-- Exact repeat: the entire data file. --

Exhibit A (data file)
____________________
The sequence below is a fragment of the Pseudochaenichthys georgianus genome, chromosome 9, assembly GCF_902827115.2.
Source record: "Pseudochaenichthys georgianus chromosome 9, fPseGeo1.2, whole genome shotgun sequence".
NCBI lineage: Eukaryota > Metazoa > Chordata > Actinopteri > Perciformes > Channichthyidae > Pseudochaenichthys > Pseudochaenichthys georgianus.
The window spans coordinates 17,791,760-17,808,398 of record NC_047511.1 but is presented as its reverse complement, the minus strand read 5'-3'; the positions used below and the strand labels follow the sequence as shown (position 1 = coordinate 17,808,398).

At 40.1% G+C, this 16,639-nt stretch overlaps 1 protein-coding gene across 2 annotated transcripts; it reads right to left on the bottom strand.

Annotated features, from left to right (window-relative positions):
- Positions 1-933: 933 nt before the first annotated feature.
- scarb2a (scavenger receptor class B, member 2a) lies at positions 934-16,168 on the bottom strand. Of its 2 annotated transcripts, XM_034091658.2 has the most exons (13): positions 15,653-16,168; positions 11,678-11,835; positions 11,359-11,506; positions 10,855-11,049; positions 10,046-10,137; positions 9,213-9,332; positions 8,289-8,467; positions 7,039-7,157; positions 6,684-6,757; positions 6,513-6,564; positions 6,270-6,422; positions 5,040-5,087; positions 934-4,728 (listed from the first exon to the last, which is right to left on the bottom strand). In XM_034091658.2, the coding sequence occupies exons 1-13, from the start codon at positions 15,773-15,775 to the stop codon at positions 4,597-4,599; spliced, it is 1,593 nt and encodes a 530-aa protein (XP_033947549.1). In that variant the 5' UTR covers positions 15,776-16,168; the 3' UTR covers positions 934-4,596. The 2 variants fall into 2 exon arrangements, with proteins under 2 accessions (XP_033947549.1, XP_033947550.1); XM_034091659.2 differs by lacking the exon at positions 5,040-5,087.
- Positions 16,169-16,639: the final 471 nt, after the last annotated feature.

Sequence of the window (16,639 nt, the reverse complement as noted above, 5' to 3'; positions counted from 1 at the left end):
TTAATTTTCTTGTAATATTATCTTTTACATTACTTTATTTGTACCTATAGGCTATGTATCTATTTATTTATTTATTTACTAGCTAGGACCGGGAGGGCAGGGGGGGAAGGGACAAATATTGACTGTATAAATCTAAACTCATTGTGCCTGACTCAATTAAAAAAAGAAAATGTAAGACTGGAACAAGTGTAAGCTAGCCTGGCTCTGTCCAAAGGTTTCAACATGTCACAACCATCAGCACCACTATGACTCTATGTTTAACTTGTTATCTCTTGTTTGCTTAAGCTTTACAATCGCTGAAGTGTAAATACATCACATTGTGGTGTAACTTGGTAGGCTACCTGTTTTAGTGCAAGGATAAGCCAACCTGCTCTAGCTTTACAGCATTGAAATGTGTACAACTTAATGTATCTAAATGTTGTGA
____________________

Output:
The sequence below is a fragment of the Pseudochaenichthys georgianus genome, chromosome 9, assembly GCF_902827115.2.
Source record: "Pseudochaenichthys georgianus chromosome 9, fPseGeo1.2, whole genome shotgun sequence".
NCBI lineage: Eukaryota > Metazoa > Chordata > Actinopteri > Perciformes > Channichthyidae > Pseudochaenichthys > Pseudochaenichthys georgianus.
The window spans coordinates 17,791,760-17,808,398 of record NC_047511.1 but is presented as its reverse complement, the minus strand read 5'-3'; the positions used below and the strand labels follow the sequence as shown (position 1 = coordinate 17,808,398).

At 40.1% G+C, this 16,639-nt stretch overlaps 1 protein-coding gene across 2 annotated transcripts; it reads right to left on the bottom strand.

Annotated features, from left to right (window-relative positions):
- Positions 1-933: 933 nt before the first annotated feature.
- scarb2a (scavenger receptor class B, member 2a) lies at positions 934-16,168 on the bottom strand. Of its 2 annotated transcripts, XM_034091658.2 has the most exons (13): positions 15,653-16,168; positions 11,678-11,835; positions 11,359-11,506; positions 10,855-11,049; positions 10,046-10,137; positions 9,213-9,332; positions 8,289-8,467; positions 7,039-7,157; positions 6,684-6,757; positions 6,513-6,564; positions 6,270-6,422; positions 5,040-5,087; positions 934-4,728 (listed from the first exon to the last, which is right to left on the bottom strand). In XM_034091658.2, the coding sequence occupies exons 1-13, from the start codon at positions 15,773-15,775 to the stop codon at positions 4,597-4,599; spliced, it is 1,593 nt and encodes a 530-aa protein (XP_033947549.1). In that variant the 5' UTR covers positions 15,776-16,168; the 3' UTR covers positions 934-4,596. The 2 variants fall into 2 exon arrangements, with proteins under 2 accessions (XP_033947549.1, XP_033947550.1); XM_034091659.2 differs by lacking the exon at positions 5,040-5,087.
- Positions 16,169-16,639: the final 471 nt, after the last annotated feature.

Sequence of the window (16,639 nt, the reverse complement as noted above, 5' to 3'; positions counted from 1 at the left end):
TTAATTTTCTTGTAATATTATCTTTTACATTACTTTATTTGTACCTATAGGCTATGTATCTATTTATTTATTTATTTACTAGCTAGGACCGGGAGGGCAGGGGGGGAAGGGACAAATATTGACTGTATAAATCTAAACTCATTGTGCCTGACTCAATTAAAAAAAGAAAATGTAAGACTGGAACAAGTGTAAGCTAGCCTGGCTCTGTCCAAAGGTTTCAACATGTCACAACCATCAGCACCACTATGACTCTATGTTTAACTTGTTATCTCTTGTTTGCTTAAGCTTTACAATCGCTGAAGTGTAAATACATCACATTGTGGTGTAACTTGGTAGGCTACCTGTTTTAGTGCAAGGATAAGCCAACCTGCTCTAGCTTTACAGCATTGAAATGTGTACAACTTAATGTATCTAAATGTTGTGA